Selling a home is a complicated process, but our team breaks down the process into easy-to-navigate steps, offloading most of the work from you so you can focus on your move. Here are some of the areas where we feel that we stand out during the selling process.
You never need to wonder how we came up with our suggested offer price, as we show you the math! For each home you are interested in, we will deliver an analysis of the comparable sales on a detailed spreadsheet that shows you just how your prospective home compares to the recent sales, and how much monetary value is placed on each of the differences. We do not rely upon the price-per-square-foot figure, as it does not take into account important qualitative factors, like the condition, view, layout, noise, light or outdoor space. Our advice is based on a detailed analysis of the historic data mixed with an understanding of the current market and competitive environment. For us, comps are a both art and science.
Don’t worry, we won’t just throw a 200- to 1000-page disclosure package over the fence and expect you to understand everything. We operate on the assumption that our clients know nothing. We do a deep dive into the disclosure package, ask clarifying questions of the sellers and listing agent, let you know what is normal and what is not normal, and where there is potential risk. We’re not just reading what is written, we are also reading between the lines, paying attention for vague wording that could be misinterpreted, looking for contradictory information, and drawing upon our years of experience to know when something just doesn’t add up. Here are some real-world examples of things we have discovered from our disclosure reviews:
Our buyer purchased a single family home in a neighborhood with a homeowners association. All of the exterior windows were replaced with a completed permit by the seller prior to listing the home, so the Department of Building Inspection approved the windows. However, we knew that this neighborhood association also had to approve the windows, so we made sure we had a contingency in the contract that required the seller to confirm that the HOA had approved the windows. It turned out that the seller did not receive the necessary permission from the HOA and all of the brand-new windows had to be replaced with HOA-approved materials. This effort cost the seller $40,000, a cost that would have been borne by the buyer clients after closing escrow had we not caught this lack of permission and written the clause into our offer.
We always check to make sure the advertised parking space in a condo building is the actual parking space that is deeded or assigned to the unit. In one case, the condo map did not include the page with the garage. The title company told us that this page was not available, so we called the surveyor who drew up the condo map years before. They provided us with the condo map, and we found out that the advertised parking space was not, in fact, the one that was deeded to this unit. In the end, our client got a much better parking space!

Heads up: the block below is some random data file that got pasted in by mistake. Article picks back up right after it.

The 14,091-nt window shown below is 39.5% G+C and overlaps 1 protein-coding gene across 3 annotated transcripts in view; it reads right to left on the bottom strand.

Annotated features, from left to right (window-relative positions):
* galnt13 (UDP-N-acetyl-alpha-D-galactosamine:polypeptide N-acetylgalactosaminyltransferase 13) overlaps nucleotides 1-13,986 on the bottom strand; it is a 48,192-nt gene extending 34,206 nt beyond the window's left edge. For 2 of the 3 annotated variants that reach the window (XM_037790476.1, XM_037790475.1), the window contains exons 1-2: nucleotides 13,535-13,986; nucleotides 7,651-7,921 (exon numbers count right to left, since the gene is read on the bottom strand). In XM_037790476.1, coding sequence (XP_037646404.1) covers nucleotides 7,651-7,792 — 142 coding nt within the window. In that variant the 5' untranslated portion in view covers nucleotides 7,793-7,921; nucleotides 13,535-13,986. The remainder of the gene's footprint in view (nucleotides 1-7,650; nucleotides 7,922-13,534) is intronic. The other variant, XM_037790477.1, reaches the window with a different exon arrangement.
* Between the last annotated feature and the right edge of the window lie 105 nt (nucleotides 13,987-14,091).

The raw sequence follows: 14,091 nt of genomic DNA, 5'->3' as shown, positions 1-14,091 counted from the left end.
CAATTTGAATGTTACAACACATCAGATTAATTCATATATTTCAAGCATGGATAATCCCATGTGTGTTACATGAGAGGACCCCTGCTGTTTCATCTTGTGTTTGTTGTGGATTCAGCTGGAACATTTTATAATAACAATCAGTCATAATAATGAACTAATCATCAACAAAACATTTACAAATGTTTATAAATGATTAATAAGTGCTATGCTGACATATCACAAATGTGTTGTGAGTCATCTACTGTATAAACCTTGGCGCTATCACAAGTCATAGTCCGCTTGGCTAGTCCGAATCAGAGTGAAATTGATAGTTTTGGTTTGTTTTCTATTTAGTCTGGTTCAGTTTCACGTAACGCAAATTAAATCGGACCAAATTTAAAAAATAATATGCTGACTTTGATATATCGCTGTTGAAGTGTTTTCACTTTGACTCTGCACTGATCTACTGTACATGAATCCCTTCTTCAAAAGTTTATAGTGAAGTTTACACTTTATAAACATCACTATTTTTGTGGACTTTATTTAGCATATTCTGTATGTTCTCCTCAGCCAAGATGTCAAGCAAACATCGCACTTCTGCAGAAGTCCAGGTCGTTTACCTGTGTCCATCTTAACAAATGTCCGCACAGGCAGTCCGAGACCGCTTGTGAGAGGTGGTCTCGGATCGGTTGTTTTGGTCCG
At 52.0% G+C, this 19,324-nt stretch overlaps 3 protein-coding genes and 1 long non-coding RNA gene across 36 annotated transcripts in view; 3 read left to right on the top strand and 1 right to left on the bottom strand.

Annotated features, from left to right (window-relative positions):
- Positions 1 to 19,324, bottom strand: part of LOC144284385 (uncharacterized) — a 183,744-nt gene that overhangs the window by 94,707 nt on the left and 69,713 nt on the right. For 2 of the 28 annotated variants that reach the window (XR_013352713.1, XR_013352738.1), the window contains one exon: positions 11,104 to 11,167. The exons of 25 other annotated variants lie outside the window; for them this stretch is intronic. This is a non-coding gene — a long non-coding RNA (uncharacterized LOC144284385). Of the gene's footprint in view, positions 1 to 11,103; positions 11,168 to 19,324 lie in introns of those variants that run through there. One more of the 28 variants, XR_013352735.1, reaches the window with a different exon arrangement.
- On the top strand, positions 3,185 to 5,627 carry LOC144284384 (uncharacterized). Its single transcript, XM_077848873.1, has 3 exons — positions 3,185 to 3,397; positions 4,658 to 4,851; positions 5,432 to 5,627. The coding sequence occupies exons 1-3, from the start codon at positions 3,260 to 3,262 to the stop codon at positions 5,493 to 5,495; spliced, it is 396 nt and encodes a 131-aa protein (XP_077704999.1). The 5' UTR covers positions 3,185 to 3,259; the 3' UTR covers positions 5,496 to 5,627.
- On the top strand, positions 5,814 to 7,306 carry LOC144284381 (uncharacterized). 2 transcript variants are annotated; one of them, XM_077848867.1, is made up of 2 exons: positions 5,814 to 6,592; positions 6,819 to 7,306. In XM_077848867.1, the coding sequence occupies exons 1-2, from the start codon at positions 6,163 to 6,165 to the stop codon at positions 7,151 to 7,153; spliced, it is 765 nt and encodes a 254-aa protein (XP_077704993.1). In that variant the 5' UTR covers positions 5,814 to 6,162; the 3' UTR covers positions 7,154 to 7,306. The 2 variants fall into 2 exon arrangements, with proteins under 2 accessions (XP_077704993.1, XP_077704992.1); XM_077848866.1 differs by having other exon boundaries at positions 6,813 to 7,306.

After seeing several “clues”, such as extra thick/plush carpeting in the bedrooms, security cameras throughout the building, and a blocked-off staircase between the two units in this condo building, we were suspicious. We researched the other owner in the building and found out that she had filed not just one lawsuit against the current owners/sellers, but also multiple prior owners of the unit that was for sale. We advised our clients to walk away, and we found them a much better home.
A buyer fell in love with a single family home that had a big open garage where he could put his woodworking shop. The house was built in the 1920’s, so we knew it wasn’t originally built with a big open garage. There were telltale signs that modifications were done… lighter colored cement squares on the garage floor where vertical support posts were removed… a laminated header beam that was not used in 1920’s construction. We checked the building permit history report to see when these alterations were made, but there was no mention of the new support beam. We checked the seller disclosures (they had owned the house for over 40 years) and found nothing. When we asked the agent about this work, they let us know that the sellers forgot to include this work on their disclosures, and that they did the work themselves. Apparently, they were very handy. This was a big red flag because this beam carried the weight of the entire house, and there was no way to retroactively determine if it was properly engineered for the job. I convinced my client to walk away. Not only could the house be structurally unsound, but it could also have affected his re-sale process down the line.
The time it takes a buyer to purchase a home has ranged anywhere from 3 days of meeting us to 7 years! Everyone searches at their own pace, but more than 50% of our buyers have had their first offer accepted.
You’ve got questions and we can’t wait to answer them.